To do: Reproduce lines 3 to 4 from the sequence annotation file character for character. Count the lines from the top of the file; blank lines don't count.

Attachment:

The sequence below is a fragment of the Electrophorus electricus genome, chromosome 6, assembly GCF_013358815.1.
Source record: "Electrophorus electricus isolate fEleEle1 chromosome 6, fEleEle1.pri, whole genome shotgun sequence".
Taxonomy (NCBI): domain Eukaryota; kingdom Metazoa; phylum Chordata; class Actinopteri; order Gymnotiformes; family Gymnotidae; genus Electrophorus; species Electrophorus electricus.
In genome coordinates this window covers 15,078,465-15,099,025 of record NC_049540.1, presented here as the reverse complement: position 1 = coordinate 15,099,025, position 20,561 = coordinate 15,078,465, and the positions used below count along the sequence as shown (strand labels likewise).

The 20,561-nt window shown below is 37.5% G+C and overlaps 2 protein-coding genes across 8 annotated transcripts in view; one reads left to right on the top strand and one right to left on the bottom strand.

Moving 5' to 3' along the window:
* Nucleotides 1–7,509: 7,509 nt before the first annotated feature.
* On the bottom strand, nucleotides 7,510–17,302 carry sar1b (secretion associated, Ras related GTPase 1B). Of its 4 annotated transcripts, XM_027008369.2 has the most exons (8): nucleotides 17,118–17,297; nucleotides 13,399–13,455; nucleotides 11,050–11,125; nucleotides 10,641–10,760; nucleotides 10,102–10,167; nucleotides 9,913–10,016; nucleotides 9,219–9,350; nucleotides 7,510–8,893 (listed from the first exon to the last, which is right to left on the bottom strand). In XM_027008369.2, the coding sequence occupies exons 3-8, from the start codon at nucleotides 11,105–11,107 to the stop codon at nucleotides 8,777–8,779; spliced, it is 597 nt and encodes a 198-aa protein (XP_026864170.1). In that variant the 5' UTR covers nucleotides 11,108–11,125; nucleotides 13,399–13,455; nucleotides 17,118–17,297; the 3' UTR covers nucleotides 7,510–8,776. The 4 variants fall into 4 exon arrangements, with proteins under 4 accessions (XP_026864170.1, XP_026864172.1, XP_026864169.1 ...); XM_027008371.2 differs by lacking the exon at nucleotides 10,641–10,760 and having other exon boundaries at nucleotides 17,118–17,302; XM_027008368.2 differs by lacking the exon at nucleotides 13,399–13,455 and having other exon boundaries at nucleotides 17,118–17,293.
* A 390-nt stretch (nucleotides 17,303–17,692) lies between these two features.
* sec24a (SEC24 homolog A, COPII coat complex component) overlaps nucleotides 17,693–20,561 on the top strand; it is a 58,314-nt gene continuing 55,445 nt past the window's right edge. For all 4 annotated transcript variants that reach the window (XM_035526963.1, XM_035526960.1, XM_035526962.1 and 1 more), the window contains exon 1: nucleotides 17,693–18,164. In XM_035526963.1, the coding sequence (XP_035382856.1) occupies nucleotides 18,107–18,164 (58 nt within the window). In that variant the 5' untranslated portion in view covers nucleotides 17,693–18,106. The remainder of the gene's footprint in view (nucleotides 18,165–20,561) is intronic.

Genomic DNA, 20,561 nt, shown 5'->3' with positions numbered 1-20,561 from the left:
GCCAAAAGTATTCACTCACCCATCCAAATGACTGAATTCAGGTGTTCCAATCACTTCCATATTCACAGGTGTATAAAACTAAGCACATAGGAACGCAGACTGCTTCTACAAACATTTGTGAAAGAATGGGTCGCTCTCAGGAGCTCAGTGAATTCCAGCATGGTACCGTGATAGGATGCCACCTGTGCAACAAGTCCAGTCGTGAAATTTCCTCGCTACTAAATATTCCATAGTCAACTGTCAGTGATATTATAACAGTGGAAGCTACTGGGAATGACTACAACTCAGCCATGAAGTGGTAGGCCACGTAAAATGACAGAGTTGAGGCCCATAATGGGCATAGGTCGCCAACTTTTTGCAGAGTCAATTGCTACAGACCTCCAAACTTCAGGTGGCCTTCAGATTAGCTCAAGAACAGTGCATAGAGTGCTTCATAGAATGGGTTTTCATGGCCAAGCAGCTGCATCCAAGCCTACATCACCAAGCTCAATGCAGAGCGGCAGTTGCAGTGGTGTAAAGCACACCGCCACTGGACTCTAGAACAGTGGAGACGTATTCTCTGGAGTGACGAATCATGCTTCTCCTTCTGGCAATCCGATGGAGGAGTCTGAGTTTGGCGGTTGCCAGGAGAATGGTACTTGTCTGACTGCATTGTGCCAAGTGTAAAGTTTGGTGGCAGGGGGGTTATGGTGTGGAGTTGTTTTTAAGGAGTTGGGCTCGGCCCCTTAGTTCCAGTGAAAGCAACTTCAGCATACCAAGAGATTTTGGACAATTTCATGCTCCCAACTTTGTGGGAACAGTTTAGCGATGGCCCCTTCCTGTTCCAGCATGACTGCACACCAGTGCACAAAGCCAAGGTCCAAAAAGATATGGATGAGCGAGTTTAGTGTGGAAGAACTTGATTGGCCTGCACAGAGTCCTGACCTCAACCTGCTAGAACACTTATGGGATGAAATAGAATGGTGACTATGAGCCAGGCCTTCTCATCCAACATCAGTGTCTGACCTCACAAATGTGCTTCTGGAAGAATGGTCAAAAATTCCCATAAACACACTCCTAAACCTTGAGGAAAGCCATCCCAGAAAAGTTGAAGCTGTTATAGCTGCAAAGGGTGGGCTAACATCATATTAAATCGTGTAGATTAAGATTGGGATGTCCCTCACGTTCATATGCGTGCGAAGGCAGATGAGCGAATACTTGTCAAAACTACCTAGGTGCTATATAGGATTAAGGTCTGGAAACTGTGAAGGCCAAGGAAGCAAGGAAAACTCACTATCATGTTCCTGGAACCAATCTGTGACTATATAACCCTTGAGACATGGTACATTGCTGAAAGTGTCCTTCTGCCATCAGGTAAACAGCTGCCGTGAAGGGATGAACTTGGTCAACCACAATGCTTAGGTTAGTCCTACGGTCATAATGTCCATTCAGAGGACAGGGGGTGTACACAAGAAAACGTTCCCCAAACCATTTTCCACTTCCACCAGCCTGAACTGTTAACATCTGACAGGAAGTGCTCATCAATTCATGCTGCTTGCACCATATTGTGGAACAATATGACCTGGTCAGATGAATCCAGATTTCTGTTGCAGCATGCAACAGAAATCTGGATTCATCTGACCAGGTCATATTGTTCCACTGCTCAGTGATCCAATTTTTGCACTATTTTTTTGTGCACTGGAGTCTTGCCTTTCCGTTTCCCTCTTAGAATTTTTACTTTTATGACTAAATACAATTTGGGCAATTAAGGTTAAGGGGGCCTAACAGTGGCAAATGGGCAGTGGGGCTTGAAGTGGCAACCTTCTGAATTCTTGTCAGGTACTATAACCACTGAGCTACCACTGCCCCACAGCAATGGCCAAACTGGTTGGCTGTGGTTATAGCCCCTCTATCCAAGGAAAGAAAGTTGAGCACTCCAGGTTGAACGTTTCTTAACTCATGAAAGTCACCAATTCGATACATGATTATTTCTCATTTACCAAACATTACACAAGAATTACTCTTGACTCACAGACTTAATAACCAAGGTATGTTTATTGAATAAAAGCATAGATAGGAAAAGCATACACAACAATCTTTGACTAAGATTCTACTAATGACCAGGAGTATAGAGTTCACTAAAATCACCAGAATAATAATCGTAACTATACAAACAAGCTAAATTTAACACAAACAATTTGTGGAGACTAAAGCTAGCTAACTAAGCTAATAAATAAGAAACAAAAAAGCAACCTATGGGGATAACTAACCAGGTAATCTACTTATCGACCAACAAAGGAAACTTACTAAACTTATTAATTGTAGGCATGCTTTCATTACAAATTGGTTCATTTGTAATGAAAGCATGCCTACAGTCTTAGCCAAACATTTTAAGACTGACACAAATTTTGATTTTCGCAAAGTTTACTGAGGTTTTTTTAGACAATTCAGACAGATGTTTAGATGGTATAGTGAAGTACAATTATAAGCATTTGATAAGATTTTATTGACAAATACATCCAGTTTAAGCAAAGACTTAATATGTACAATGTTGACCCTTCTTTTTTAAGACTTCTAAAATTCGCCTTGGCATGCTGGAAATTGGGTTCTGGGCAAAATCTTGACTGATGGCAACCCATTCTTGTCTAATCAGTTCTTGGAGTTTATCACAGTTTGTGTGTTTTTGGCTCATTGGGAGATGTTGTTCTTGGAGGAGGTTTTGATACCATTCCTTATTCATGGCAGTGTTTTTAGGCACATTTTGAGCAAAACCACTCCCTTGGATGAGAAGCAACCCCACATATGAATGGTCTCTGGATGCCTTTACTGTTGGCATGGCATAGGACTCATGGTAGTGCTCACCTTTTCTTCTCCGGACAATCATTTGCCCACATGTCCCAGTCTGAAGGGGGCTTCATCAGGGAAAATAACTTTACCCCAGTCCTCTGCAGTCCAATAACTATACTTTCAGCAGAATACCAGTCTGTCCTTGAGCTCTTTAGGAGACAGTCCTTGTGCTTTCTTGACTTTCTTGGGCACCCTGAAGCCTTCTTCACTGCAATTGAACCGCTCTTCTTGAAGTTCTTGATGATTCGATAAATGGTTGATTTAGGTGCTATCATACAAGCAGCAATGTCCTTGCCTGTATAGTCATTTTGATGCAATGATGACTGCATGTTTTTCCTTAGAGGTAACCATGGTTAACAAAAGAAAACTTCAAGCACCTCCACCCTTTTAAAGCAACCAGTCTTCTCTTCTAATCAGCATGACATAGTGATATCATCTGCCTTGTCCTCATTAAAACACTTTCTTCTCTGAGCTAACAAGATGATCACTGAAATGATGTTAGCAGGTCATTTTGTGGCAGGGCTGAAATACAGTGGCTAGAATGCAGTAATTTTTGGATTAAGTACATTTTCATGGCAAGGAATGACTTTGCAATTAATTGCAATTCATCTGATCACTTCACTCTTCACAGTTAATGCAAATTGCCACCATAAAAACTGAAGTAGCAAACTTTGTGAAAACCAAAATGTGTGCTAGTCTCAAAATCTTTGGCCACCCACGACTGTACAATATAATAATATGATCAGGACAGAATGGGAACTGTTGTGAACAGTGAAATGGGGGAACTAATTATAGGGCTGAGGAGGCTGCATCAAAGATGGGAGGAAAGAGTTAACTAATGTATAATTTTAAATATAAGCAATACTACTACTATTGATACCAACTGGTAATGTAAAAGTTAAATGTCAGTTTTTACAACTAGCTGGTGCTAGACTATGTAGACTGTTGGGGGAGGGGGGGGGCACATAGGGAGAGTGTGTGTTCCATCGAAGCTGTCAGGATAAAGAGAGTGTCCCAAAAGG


Taxonomy (NCBI): domain Eukaryota; kingdom Metazoa; phylum Chordata; class Actinopteri; order Gymnotiformes; family Gymnotidae; genus Electrophorus; species Electrophorus electricus.
In genome coordinates this window covers 15,078,465-15,099,025 of record NC_049540.1, presented here as the reverse complement: position 1 = coordinate 15,099,025, position 20,561 = coordinate 15,078,465, and the positions used below count along the sequence as shown (strand labels likewise).